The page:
Photo Credit: Sarah Kempen / JWVH

The Johannesburg Wildlife Veterinary Hospital recently took in a poisoned Barn Owl and saved its life, but they wish to impress on people the detrimental effects of using poisons.


Johannesburg, South Africa (26 March 2021) – Tony Kinsella found a sickly Barn Owl and quickly reached out to the Johannesburg Wildlife Veterinary Hospital. The team took the own in and performed several medical procedures to get the owl stable and on the road to recovery.

“This Barn owl (Tyto alba) was brought into our hospital when it was found grounded and in a weakened state. A clinical examination and blood tests confirmed rodenticide toxicity, most likely due to it consuming a rat that had ingested rat poison.

Initially very anaemic and in urgent need of a blood transfusion, Dr K collected blood from a friendly chicken, which was then transfused into the owl over a period of four hours. The antidote to the poison, vitamin K, was also given 4x per day until his red cell count had stabilised (starting PCV of 18, dropping to 12, and within 4 days of treatment and the transfusion, rising to 28).

Within a week, this owl has gained 100g and is eating on his own. The chicken only needed to give 4ml of blood and is back to being a free-range chicken again, showing no ill effects.

Despite what marketing pitches suggest, there is NO safe rat poison that doesn’t cause secondary poisoning. Humane rat traps are the best solution to ensure that secondary predators are not impacted by rodent poisons.”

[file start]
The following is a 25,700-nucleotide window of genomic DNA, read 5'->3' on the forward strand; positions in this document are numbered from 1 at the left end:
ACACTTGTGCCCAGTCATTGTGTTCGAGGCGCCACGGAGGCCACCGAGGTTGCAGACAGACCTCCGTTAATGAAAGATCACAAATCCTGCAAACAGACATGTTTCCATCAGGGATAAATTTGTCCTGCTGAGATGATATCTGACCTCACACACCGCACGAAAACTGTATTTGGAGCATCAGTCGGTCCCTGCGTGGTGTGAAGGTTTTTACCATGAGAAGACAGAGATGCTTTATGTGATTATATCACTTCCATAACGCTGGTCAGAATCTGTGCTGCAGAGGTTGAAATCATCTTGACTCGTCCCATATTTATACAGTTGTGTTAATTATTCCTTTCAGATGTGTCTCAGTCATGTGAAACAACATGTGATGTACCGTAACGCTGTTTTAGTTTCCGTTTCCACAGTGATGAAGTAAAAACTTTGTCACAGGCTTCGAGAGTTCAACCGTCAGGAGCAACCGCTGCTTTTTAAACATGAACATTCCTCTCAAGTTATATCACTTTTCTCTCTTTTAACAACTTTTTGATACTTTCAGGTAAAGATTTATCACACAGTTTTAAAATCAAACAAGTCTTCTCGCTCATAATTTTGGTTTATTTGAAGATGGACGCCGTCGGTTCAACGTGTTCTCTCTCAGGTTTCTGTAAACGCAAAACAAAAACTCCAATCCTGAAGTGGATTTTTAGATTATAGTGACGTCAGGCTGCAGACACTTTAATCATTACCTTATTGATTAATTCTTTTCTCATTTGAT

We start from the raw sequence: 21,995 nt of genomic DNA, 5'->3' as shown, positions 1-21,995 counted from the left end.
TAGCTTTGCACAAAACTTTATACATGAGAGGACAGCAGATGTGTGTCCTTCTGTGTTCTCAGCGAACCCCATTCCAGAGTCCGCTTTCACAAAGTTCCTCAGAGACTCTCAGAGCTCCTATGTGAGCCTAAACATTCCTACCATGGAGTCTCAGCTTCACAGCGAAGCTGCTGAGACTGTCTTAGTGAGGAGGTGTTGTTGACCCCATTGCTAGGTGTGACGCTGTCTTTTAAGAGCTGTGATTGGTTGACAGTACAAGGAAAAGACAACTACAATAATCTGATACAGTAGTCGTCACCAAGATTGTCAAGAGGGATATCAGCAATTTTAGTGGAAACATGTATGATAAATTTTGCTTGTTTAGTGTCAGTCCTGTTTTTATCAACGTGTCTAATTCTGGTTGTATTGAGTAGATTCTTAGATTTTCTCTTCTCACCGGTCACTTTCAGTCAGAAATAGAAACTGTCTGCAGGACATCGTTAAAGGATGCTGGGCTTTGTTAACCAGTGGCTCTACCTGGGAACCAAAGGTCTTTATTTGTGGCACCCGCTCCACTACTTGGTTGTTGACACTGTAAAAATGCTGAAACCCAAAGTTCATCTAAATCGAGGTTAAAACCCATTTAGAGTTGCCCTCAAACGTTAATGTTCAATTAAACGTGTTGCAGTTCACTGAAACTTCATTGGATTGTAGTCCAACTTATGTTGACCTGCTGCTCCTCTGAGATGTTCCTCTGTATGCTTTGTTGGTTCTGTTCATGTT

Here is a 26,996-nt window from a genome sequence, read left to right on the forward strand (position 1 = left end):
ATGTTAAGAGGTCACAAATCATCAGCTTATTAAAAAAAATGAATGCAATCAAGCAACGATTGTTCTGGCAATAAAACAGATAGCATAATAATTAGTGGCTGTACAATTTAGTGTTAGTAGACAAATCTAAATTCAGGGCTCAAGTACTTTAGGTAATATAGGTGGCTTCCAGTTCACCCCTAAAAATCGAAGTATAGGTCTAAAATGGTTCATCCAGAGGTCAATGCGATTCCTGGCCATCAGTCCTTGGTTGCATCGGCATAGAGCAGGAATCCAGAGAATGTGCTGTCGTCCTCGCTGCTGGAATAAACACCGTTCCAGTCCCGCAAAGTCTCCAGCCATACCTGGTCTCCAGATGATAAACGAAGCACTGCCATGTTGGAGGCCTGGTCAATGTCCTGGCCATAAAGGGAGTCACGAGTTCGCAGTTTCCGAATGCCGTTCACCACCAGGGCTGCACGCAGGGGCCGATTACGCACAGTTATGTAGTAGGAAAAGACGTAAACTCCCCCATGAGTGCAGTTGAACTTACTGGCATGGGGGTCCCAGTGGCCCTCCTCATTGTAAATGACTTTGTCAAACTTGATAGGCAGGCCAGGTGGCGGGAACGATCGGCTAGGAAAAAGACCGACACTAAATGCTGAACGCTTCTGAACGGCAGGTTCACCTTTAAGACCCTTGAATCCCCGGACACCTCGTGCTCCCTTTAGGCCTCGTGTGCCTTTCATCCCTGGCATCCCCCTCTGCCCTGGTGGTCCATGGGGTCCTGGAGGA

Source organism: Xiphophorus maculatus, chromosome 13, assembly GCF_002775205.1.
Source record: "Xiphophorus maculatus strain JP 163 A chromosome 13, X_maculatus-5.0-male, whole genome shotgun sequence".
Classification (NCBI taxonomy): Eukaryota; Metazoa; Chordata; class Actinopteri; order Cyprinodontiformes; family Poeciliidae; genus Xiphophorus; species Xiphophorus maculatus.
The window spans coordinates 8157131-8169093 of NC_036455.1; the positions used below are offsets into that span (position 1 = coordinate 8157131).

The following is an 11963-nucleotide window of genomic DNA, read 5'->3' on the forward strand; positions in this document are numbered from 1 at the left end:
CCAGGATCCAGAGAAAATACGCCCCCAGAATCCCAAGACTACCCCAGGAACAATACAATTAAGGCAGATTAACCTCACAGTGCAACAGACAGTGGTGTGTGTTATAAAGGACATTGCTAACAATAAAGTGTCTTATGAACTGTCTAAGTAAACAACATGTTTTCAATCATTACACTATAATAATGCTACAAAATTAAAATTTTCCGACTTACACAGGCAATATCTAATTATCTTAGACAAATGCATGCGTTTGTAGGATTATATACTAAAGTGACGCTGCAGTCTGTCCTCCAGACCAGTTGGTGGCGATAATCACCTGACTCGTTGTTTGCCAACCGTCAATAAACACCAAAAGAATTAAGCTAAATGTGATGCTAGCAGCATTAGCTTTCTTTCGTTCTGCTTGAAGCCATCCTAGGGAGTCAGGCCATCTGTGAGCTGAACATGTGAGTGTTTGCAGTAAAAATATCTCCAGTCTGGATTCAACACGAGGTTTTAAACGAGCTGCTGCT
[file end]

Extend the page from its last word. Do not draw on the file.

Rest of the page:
We have mentioned this several times on our website. We hope to keep spreading the message that poisons are disastrous not only for their intended victims but also for any wildlife indirectly harmed. This story is yet another reminder of how bad poisons are.

If you know of someone still using poisons, ask them to please look into alternative methods such as installing humane traps as mentioned below. Rodents caught in humane traps can be sent to bird sanctuaries where they can be fed to recovering birds, or you can take the rodent to a wild space and release it.

The vet treats indigenous wildlife for free and relies on donations, so if you are able, you can donate through the methods below.

Snapscan: https://pos.snapscan.io/qr/PXMP5766

Paypal: https://www.paypal.com/cgi-bin/webscr… (For the USA and international-based donors)

Johannesburg Wildlife NPC
FNB Cheque account
Account nr: 62658400264
Branch code: 255355
Swift code: FIRNZAJJ

Sources: JWVH
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Tyler Leigh Vivier
About the Author

Tyler Leigh Vivier is a writer for Good Things Guy.

Her passion is to spread good news across South Africa with a big focus on environmental issues, animal welfare and social upliftment. Outside of Good Things Guy, she is an avid reader and lover of tea.

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